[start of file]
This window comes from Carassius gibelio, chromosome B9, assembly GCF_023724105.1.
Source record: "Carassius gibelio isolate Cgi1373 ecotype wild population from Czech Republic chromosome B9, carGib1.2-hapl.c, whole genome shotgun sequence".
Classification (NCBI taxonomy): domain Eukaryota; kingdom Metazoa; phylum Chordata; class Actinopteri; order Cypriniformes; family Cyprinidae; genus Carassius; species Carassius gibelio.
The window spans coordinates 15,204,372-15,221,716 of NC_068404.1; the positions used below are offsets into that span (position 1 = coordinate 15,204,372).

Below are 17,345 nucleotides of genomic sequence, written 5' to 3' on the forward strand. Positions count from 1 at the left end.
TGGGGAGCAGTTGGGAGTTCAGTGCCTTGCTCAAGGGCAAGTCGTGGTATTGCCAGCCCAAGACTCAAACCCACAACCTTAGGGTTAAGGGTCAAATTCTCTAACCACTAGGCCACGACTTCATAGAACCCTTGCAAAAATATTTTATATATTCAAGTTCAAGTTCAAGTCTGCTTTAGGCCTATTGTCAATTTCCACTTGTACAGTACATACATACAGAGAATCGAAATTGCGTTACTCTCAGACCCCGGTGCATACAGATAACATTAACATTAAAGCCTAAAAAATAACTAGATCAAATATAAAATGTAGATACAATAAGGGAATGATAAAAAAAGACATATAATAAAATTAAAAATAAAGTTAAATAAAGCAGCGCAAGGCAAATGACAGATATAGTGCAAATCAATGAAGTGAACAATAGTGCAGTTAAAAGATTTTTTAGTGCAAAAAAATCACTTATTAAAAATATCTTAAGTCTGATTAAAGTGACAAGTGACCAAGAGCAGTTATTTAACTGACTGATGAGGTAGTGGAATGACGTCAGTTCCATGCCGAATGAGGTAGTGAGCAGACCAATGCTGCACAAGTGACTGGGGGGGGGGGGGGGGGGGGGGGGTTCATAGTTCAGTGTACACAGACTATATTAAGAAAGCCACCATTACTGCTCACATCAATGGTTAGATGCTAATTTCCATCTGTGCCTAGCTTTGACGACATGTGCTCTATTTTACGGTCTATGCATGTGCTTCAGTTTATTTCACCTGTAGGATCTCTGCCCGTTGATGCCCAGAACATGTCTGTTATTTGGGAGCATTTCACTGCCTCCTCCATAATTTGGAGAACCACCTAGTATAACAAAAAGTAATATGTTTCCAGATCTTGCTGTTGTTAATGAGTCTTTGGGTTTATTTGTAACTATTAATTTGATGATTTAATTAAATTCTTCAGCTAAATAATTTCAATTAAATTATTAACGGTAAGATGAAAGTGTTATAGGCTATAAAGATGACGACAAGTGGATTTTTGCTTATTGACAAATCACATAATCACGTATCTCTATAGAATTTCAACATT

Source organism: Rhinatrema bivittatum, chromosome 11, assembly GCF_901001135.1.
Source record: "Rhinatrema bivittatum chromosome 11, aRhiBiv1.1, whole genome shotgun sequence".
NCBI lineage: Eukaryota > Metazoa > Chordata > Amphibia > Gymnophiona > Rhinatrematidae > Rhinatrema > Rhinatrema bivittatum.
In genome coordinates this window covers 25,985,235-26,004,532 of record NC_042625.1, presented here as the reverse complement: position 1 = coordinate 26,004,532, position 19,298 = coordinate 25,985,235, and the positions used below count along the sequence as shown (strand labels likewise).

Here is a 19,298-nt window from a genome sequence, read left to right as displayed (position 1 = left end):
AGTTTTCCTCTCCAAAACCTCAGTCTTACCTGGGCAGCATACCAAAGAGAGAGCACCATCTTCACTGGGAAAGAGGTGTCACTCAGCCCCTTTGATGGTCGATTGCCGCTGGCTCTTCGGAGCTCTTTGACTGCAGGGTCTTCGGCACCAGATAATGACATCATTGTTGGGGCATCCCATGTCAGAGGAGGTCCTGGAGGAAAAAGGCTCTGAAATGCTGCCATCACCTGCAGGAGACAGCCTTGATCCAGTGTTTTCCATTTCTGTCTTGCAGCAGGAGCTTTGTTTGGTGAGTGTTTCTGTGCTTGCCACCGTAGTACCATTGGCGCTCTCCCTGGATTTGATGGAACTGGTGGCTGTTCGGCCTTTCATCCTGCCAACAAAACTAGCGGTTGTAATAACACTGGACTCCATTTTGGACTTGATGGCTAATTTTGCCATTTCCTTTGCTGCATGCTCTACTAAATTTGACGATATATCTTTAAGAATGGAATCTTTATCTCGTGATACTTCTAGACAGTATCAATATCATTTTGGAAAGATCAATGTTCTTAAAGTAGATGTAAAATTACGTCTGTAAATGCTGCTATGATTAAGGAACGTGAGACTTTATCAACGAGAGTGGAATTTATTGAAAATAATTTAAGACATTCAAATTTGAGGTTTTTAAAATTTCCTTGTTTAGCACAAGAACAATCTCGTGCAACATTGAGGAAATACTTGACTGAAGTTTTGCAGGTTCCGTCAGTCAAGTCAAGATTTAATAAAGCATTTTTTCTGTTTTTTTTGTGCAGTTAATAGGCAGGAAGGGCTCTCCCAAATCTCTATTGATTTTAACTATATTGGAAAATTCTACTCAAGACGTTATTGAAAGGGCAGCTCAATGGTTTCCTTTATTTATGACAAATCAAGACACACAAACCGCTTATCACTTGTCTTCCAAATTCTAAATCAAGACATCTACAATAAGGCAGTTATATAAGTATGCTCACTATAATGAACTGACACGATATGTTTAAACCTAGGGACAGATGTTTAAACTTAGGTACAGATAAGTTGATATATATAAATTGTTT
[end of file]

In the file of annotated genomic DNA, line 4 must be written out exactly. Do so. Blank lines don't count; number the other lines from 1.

The window spans coordinates 15,204,372-15,221,716 of NC_068404.1; the positions used below are offsets into that span (position 1 = coordinate 15,204,372).